Cramer's 'Mad Money' Recap: Aug. 11 - TheStreet

Cramer's 'Mad Money' Recap: Aug. 11

Despite many bearish signs, the market is rallying in unexpected places, Cramer says.
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"There are three stories controlling the markets right now," Jim Cramer told viewers on a special midday edition of his "Mad Money" TV show.

He said falling oil prices, the rally in retail stocks and the continued rally in banking and financial stocks are behind the market rally.

Cramer reminded viewers that he called the bottom in the financial stocks on July 15. Since that call, many of the banking stocks are up, and up big.

He cited stocks such as

Ambac

(ABK)

, which was trading at $1.70 a share on July 15 but is now $4.19 a share.

He also mentioned

MBIA

(MBI) - Get Report

, up from $3.90 a share to $8.70 a share,

Wachovia

(WB) - Get Report

, up from $8.90 to $18.60 a share and

Bank of America

(BAC) - Get Report

from $18 a share to $33 a share.

Even the troubled

Fannie Mae

(FNM)

is up from a low of $6.90 a share to $8.30 a share today, noted Cramer. He said that despite continued losses at all of these companies, he doesn't feel the lows of July 15 will be tested again.

Cramer: Why Georgia's Not on Oil Market's Mind

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Cramer still expects hardships in both the financial and home building sectors and advised using caution in investing in them. He doesn't foresee a bottom in the housing market until late 2009, and he still expects to see at least one or two of the major home builders to fail in the coming months.

Sirius Static

Cramer welcomed

Sirius Satellite Radio

(SIRI) - Get Report

CEO Mel Karmazin to the show to discuss his company's future in the wake of the Federal Communications Commission's recent approval of its merger with rival

XM Satellite Radio

(XMSR)

.

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The upbeat Karmazin said the merger was well worth waiting for and he's looking forward to making his company's stock reflect the true value of the combined companies.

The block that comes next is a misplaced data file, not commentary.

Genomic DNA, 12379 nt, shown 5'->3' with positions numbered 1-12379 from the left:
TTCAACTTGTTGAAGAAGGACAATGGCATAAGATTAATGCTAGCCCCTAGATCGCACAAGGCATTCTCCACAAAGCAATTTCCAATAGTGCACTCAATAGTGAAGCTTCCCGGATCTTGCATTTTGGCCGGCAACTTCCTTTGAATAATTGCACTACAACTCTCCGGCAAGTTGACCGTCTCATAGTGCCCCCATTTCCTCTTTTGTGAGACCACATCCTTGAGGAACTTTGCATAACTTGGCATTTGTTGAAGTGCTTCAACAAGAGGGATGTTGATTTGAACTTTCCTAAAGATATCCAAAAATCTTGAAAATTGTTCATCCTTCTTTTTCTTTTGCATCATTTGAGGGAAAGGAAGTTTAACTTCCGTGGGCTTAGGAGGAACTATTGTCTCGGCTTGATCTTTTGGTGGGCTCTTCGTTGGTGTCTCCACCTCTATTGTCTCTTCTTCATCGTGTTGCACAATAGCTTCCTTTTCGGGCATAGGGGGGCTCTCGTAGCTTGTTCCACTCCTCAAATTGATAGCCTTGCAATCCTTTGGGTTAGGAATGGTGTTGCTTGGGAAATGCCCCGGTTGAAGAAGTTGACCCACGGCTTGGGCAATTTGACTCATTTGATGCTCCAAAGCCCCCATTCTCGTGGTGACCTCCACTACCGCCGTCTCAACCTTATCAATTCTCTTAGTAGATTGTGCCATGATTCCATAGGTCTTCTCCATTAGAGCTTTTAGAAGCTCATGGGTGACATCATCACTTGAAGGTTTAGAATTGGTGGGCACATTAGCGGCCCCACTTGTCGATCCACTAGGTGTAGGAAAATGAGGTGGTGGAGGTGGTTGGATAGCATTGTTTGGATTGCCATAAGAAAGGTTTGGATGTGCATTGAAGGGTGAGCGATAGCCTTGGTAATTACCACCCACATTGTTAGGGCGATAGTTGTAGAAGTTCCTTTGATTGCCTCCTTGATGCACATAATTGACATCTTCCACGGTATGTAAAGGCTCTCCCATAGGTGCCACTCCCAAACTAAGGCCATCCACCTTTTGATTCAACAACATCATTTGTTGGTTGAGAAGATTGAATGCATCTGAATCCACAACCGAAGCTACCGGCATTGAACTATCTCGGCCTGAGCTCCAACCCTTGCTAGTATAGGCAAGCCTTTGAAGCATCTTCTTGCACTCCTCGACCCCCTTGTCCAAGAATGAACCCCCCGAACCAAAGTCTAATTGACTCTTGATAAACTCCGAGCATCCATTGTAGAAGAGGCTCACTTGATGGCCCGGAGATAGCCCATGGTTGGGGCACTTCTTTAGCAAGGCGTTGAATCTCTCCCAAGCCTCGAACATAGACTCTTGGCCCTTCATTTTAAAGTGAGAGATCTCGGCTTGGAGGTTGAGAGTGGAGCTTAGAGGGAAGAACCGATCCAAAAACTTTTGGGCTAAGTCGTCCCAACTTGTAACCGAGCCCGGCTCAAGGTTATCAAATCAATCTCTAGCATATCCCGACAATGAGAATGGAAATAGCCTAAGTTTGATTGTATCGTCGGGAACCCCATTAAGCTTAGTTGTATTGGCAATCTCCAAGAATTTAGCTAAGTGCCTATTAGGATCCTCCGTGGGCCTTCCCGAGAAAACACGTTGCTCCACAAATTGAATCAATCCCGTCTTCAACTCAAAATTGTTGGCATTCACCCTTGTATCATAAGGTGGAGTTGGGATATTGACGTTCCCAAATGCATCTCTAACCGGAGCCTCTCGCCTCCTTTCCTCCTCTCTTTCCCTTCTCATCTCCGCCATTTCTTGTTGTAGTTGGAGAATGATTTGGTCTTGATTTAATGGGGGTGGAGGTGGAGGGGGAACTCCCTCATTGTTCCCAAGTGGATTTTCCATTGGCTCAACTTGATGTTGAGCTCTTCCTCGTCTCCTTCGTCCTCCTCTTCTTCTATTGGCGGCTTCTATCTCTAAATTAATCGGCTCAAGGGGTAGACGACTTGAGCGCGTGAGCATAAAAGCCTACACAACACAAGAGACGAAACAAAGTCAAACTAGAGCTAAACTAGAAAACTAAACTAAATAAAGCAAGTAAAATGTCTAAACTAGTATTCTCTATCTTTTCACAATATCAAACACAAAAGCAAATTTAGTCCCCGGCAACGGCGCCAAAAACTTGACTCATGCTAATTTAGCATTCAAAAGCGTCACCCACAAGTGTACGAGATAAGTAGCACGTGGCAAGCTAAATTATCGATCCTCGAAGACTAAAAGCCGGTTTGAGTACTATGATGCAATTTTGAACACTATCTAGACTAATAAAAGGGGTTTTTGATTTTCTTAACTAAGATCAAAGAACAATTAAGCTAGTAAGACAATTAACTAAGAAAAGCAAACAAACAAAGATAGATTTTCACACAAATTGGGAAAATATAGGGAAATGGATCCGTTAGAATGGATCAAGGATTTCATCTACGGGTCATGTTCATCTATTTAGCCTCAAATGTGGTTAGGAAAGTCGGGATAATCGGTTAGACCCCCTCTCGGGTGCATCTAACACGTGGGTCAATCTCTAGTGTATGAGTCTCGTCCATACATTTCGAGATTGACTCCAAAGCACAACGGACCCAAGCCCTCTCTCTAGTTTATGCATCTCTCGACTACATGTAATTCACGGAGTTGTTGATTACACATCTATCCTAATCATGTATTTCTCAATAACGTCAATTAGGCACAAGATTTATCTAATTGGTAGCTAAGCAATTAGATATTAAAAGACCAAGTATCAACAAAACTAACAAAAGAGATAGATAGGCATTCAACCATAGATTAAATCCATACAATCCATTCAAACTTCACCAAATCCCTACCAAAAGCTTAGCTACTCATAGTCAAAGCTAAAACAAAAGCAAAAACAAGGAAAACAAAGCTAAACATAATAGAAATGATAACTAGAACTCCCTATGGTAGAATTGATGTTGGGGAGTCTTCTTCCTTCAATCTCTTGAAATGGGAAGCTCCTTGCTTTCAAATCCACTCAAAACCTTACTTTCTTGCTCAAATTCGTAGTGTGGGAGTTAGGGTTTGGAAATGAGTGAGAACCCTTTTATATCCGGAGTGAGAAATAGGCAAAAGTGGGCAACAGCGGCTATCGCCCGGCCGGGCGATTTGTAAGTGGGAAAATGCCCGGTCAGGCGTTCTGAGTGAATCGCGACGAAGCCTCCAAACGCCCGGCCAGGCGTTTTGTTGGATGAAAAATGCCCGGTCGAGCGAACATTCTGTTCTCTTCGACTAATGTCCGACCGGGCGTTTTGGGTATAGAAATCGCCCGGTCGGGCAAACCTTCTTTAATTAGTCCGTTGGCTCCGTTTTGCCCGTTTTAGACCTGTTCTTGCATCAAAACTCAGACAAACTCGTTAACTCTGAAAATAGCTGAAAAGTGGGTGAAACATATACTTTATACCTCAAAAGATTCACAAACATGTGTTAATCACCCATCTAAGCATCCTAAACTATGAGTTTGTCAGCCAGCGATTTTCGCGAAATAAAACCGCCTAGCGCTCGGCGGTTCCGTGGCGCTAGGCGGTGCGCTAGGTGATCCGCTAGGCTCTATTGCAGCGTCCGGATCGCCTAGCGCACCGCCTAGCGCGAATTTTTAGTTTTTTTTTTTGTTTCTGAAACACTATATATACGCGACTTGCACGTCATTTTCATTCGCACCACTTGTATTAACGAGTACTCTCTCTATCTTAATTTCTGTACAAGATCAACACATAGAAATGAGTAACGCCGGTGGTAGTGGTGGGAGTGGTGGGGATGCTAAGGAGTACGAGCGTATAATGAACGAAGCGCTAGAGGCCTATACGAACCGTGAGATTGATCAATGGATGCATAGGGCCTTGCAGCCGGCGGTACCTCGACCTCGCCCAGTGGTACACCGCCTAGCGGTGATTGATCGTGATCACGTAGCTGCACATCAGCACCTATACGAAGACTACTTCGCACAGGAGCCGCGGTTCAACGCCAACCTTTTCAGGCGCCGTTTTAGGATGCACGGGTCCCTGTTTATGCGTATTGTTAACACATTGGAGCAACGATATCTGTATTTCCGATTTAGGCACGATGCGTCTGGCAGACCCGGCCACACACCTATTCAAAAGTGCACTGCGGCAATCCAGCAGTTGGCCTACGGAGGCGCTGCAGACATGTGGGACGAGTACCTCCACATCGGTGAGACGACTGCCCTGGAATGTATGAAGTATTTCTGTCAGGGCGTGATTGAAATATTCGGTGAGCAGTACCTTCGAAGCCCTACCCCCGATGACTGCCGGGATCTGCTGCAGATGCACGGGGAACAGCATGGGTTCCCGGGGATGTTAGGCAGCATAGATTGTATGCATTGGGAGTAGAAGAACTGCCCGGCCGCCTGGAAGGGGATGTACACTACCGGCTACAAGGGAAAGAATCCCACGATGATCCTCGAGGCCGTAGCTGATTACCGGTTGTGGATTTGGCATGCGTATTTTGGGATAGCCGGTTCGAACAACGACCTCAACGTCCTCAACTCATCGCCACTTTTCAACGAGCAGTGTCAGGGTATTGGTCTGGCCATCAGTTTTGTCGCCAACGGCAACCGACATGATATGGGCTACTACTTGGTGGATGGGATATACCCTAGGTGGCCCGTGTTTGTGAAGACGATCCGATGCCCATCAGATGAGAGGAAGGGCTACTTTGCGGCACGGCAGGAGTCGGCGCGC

He defended his decision to raise $1.25 billion, seemingly at the last minute, to close the deal by saying that he had to play the hand he was dealt. He said his only concern was getting the deal done before additional challenges could be raised.

Looking forward, Karmazin said that any notions of Sirius defaulting on its debt is ridiculous. The combined company has $2.4 billion in revenues and offers consumers the best deal in radio today, he said.

In the future, customers wanting to keep subscribing to both services would pay $25.90 a month. By early the fall, the company will offer a "best of both" package for $16.99 (that is all of Sirius and the best of XM, or vice versa).

Outrage of the Day

In his "Outrage of the day" segment, Cramer recounted the Dec. 15 analyst meeting of

AIG

(AIG) - Get Report

, where the company said it had no exposure to sub-prime debt and would not have to dilute its shares to cover losses. The company also estimated its total losses at just $314 million.

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Cramer called these statements shameful, stating that executives had to have known the losses would be significantly more.

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clicking here

.

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At the time of publication, Cramer was not long on any stock.

Jim Cramer, host of the CNBC television program "Mad Money," is a Markets Commentator for TheStreet.com, Inc., and CNBC, and a director and co-founder of TheStreet.com. All opinions expressed by Mr. Cramer on "Mad Money" are his own and do not reflect the opinions of TheStreet.com or its affiliates, or CNBC, NBC UNIVERSAL or their parent company or affiliates. Mr. Cramer's opinions are based upon information he considers to be reliable, but neither TheStreet.com, nor CNBC, nor either of their affiliates and/or subsidiaries warrant its completeness or accuracy, and it should not be relied upon as such. Mr. Cramer's statements are based on his opinions at the time statements are made, and are subject to change without notice. No part of Mr. Cramer's compensation from CNBC or TheStreet.com is related to the specific opinions expressed by him on "Mad Money."

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